"The past is a foreign country: they do things differently there." When reviewing history books I find myself quoting L. P. Hartley's observation with annoying frequency, hoping that it will serve as an injunction to writers and a reminder to readers. History and historical biography have never been more popular, but many of the titles that appeal to educated general readers lack complexity and intellectual verve. The main reason for this is discomfort with the foreignness of the past among both the producers and the consumers of history books. Too many authors of recent popular works about the Founders, for instance, are obviously not at home in the eighteenth century. Their grasp of its religion, attitudes, mores, manners, and intellectual climate is unsure, and they lack command of the ideological, political, sectional, and social differences that divided the early republic. To me, their protagonists come off as guys in powdered wigs. But a still greater problem with reflexively approaching history in terms of the present is that it often leads to praising or condemning the past rather than comprehending it. Take the issue of the Founders and slavery. Readers and popular authors usually adopt one of two opposite but erroneous postures. Either they apply twenty-first-century standards and castigate the slave-owning Founders as racists and hypocrites, or—worse—they see those Founders as modern liberals who just happened to own slaves. Patrick Henry, George Washington, James Madison, Thomas Jefferson, John Marshall, James Monroe, Henry Clay, and Andrew Jackson subscribed to a system built on unlimited violence and were willing to order that men and women be beaten or maimed to ensure that they served their masters' will.
The Stripping of the Altars, by Eamon Duffy (Yale). The winners define the past. For 400 years the British popular and scholarly minds, possessed by Protestant and Whiggish triumphalism, believed that superstition, a disengaged laity, a corrupt priesthood, and pagan accretions had enervated the late-medieval English Church—and thus ripened it for reformation, a process embraced by the people. This vigorous and eloquent book, a work of daring revision and a masterpiece of the historical imagination, utterly transformed that thinking in 1992, when it was first published (this just-released second edition incorporates some scholarly qualifications, but Duffy's interpretation in its essential aspects stands). At once meticulous and lush, The Stripping of the Altars patiently and systematically recovers the lost world of medieval English Catholicism. Brilliantly examining the abundant art-historical evidence along with an array of documents from liturgical books to wills, Duffy, a historian at Cambridge, constructs an elaborate portrait of ordinary people's rich and vital religious life, characterized by the web of festivals, rituals, and images that bound their society together. He focuses not on doctrine and institutions but instead on the externals of religion (sacraments and ceremonies, altars, processions, lights, and images), conveying how liturgy—"that great seasonal cycle of fast and festival, of ritual observance and symbolic gesture"—shaped believers' "perception of the world and their place in it." By taking this alien world seriously, on its own terms, he reveals to modern readers the power and pull of its distinctive religious culture. But while the first two thirds of this book is a deeply textured work of historical anthropology, the last third is a gripping narrative history, as Duffy traces the way the English Reformation (a process supported by a tiny minority, and deeply if ineffectively opposed by a population cowed by the new and crushing force of the monarchy) eradicated a thousand years of tradition and ritual. (He rightly emphasizes the psychological and spiritual impact of Henry VIII's and Elizabeth I's lavish devastation of the physical culture of the late-medieval Church—a point Margaret Aston made memorably in her England's Iconoclasts, but which Duffy vividly brings home with his discerning and disturbing photographs of whitewashed frescoes and smashed and defaced statues, stained glass, shrines, and altars.) Duffy's most significant contribution by far is to elucidate the fragility of even deeply rooted ways of life: he convincingly demonstrates that for better or worse, the Reformation was "a great cultural hiatus, which had dug a ditch, deep and dividing, between the English people and their past"—a past that over merely three generations became a distant world, impossible for them to look back on as their own. A wholly compelling book (it was a best seller in the UK), this will appeal to any reader who wants to enter and understand another world (and isn't that why we read in the first place?). After you finish it, Shakespeare's haunting line from Sonnet 73, about the destruction of the monasteries—"Bare ruined choirs, where late the sweet birds sang"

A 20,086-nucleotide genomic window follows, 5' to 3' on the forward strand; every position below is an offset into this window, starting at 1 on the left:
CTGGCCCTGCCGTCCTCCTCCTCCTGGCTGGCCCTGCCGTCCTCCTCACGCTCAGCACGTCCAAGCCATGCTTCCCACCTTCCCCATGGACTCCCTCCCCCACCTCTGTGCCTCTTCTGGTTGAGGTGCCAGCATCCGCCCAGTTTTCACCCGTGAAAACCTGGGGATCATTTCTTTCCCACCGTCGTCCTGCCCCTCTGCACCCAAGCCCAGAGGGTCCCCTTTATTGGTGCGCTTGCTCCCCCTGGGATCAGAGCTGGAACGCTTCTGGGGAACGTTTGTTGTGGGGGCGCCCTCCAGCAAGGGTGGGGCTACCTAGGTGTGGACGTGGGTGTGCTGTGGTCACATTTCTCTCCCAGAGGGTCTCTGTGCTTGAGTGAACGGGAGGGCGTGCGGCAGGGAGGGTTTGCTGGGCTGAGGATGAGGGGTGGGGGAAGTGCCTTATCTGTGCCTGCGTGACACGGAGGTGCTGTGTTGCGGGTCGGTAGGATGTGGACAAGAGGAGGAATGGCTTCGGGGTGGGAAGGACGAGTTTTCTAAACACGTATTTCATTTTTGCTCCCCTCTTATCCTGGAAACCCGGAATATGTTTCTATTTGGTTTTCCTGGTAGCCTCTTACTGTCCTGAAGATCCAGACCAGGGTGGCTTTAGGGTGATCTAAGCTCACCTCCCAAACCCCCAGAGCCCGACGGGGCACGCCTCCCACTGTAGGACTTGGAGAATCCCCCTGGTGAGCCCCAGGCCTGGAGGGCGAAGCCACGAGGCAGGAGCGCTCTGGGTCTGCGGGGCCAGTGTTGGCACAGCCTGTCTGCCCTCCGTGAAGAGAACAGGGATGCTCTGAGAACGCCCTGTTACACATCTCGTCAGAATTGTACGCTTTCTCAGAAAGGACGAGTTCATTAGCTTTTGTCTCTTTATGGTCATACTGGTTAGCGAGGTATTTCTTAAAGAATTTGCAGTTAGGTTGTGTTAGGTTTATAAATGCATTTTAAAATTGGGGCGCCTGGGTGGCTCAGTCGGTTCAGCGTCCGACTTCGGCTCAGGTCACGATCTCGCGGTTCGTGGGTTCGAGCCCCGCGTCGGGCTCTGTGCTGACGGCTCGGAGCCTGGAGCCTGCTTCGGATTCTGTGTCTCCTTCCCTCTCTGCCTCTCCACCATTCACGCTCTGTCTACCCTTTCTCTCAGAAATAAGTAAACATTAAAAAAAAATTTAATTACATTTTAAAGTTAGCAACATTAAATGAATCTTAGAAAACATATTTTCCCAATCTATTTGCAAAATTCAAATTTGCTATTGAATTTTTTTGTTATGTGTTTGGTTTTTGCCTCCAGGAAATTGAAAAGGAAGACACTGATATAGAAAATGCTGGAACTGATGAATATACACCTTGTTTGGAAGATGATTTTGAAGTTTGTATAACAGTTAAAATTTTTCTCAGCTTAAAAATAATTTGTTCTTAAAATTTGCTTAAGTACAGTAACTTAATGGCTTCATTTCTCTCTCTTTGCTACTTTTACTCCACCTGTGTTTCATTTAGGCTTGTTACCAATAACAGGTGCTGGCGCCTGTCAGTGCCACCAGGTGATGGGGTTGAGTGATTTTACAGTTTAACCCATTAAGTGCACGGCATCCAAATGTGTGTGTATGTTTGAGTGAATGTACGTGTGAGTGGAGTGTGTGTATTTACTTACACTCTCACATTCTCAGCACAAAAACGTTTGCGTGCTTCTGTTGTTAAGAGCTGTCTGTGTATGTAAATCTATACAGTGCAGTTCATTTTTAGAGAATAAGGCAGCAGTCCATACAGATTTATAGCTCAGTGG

The Mind of the Master Class, by Elizabeth Fox-Genovese and Eugene D. Genovese (Cambridge).